The US Air Force (USAF) has officially awarded Nevada-based Sierra Nevada Corporation the contract to deliver its next generation of so-called “Doomsday” aircraft.

Officially known as the Survivable Airborne Operations Center (SAOC), the new aircraft will replace the air force’s Boeing E-4B Nightwatch jet, which is capable of commanding the USA’s nuclear arsenal from aloft.

“The SAOC weapon system is intended to replace the ageing 1970s-era aircraft, which are approaching end-of-service life,” the air force says.

“The development of this critical national security weapon system ensures the [USA’s] nuclear command, control and communications capability is operationally relevant and secure for decades to come,” the service adds.

The contract is worth $13 billion to Sierra Nevada, with work expected to be complete by 2036.

Airframer Boeing had been competing against Sierra Nevada to build the new SAOC. However, the aerospace giant withdrew its bid in 2023, citing an impasse with the USAF related to contract terms.


Source: Ewan Hoyle Photography

Cirium data indicates the US Air Force maintains a fleet of four Boeing E-4B Nightwatch National Airborne Operations Center jets

Boeing has lost billions of dollars in recent years on fixed-price contracts for the development of new military aircraft. While the Pentagon increasingly favours this approach as a method for controlling costs, it forces manufacturers to assume greater financial risk for any delays or engineering challenges.

Major US aerospace manufacturers, including Boeing and Northrop Grumman, have walked away from potentially lucrative new procurement programmes, citing a desire to be more financially cautious.

“We haven’t signed any fixed-price contracts, nor do we intend to,” said Boeing’s chief financial officer Brian West said during an earnings call last October.

Northrop bowed out of another highly-sensitive USAF development effort: the Next Generation Air Dominance programme to design a sixth-generation fighter.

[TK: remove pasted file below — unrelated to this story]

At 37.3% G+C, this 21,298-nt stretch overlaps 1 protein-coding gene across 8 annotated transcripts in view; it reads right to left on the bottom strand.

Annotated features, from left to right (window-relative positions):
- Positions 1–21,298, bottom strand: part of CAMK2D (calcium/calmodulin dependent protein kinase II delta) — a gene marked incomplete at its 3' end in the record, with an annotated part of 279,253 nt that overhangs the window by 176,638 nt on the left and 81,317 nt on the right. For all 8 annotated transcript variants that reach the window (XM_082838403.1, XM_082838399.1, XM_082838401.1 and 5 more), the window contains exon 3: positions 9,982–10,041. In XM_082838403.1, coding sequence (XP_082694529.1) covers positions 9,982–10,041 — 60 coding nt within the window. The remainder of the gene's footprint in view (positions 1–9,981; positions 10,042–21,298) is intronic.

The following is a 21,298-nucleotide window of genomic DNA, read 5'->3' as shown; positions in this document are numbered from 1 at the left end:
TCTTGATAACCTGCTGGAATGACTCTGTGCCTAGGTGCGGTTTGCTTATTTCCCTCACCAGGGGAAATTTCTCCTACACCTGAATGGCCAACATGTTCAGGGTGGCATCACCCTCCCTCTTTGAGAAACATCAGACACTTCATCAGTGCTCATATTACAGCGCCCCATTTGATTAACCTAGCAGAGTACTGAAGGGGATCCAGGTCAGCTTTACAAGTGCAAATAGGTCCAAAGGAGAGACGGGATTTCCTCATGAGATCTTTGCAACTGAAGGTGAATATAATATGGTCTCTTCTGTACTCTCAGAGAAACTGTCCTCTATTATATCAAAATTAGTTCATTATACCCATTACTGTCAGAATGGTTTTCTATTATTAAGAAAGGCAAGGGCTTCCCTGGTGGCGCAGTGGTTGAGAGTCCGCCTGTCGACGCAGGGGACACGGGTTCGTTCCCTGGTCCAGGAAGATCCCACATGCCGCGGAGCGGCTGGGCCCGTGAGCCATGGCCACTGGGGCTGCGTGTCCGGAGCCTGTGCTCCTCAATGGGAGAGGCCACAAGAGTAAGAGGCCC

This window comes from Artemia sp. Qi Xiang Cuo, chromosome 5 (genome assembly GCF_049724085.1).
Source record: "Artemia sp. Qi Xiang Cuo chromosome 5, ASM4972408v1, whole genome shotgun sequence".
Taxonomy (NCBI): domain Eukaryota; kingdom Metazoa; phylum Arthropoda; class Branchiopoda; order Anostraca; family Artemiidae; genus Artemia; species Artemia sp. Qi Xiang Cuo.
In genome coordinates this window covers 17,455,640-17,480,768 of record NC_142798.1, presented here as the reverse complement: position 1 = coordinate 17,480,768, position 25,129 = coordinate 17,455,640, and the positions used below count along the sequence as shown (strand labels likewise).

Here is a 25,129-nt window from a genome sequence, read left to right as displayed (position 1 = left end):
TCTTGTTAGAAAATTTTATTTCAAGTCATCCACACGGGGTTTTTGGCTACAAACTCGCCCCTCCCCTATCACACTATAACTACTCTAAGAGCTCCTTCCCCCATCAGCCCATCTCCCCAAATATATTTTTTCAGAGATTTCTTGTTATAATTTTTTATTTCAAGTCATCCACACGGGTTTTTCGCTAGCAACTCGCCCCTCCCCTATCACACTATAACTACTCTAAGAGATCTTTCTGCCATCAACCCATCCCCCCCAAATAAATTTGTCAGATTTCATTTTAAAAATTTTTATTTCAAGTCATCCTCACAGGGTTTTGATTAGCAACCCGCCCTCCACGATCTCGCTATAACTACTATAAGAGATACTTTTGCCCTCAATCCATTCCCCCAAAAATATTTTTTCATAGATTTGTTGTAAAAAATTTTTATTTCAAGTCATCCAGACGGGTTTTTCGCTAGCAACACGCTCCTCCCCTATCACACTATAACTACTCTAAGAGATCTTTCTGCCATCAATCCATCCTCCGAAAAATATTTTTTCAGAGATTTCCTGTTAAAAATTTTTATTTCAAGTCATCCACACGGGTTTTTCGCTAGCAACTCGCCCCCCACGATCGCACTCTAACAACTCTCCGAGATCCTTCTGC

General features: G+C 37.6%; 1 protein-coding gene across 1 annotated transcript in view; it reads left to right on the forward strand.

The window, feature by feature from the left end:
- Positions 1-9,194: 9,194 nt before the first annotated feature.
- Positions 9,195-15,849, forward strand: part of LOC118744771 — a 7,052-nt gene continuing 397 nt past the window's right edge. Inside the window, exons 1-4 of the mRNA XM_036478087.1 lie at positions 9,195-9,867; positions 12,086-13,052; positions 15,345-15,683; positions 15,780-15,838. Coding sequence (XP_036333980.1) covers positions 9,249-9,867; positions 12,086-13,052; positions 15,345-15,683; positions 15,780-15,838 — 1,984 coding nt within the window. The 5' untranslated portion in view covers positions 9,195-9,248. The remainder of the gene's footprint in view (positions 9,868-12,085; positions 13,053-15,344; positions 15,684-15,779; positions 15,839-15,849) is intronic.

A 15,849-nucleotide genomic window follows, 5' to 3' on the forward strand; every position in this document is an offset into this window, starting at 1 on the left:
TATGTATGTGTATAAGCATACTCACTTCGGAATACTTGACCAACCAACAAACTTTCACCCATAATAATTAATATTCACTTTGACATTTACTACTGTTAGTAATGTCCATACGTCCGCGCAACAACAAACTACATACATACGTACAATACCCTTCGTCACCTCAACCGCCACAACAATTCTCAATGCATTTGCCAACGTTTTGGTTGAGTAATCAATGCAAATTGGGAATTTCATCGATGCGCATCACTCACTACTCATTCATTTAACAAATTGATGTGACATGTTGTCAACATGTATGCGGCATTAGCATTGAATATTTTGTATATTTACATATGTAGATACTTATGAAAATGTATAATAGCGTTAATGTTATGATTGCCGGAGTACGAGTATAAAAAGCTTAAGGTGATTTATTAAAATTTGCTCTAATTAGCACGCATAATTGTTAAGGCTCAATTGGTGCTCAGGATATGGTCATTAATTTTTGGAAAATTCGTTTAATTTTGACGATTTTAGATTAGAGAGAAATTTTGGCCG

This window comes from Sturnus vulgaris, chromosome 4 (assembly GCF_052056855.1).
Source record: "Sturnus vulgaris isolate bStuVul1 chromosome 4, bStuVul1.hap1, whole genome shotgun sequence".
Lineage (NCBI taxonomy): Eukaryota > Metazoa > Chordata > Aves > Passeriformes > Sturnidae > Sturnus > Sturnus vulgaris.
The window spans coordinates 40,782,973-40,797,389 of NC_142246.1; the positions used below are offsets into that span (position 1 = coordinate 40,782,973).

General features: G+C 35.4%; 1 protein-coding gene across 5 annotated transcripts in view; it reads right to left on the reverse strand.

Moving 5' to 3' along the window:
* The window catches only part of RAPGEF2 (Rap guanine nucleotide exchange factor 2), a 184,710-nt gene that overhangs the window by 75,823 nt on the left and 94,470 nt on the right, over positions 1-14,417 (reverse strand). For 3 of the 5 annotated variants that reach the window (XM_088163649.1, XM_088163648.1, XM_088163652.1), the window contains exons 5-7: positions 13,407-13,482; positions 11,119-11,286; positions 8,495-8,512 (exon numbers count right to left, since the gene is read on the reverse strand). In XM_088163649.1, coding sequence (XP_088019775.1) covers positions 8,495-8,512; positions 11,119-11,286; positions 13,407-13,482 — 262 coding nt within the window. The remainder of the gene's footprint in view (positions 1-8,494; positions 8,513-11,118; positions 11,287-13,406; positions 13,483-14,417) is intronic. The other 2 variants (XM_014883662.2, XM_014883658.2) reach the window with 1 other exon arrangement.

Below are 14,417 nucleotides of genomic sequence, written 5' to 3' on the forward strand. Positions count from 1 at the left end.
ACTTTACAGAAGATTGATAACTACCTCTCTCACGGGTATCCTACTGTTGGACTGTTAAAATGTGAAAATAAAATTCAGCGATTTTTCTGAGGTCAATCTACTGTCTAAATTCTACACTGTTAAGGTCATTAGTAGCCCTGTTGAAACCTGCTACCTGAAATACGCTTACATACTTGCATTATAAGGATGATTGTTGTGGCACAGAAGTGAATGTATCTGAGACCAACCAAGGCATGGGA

E-4B Doomsday Jet

Source: US Air Force

In the event of a national emergency, the E-4B provides national leaders the ability to direct US forces and execute emergency war orders, including the launch of nuclear weapons, from the sky

At the time of its withdrawal from the SAOC contest, Boeing said it was “approaching all new contract opportunities with added discipline to ensure we can meet our commitments and support the long-term health of our business”.

The company’s departure from the competition in 2023 left Sierra Nevada as the sole bidder and heir apparent to the Doomsday jet programme.

Similar to the current E-4B, which is a heavily modified Boeing 747-200 commercial airliner, the next-generation SAOC will be a commercial derivative aircraft, according to the air force.

“[It] will be hardened and modified to meet military requirements,” the service notes. ”The mission system will integrate secure communications and planning capabilities on modern information technology.”

The Pentagon describes the ability to command the nation’s military forces – including its nuclear arsenal – from a mobile, airborne station as critical to deterring adversaries from conducting strategic attacks against the USA or Washington’s allies and partners.

In the event of a national emergency or the destruction of ground-based command centres, the E-4B would provide national leaders the ability to coordinate actions by civil authorities, direct US forces and execute emergency war orders, including the launch of nuclear weapons.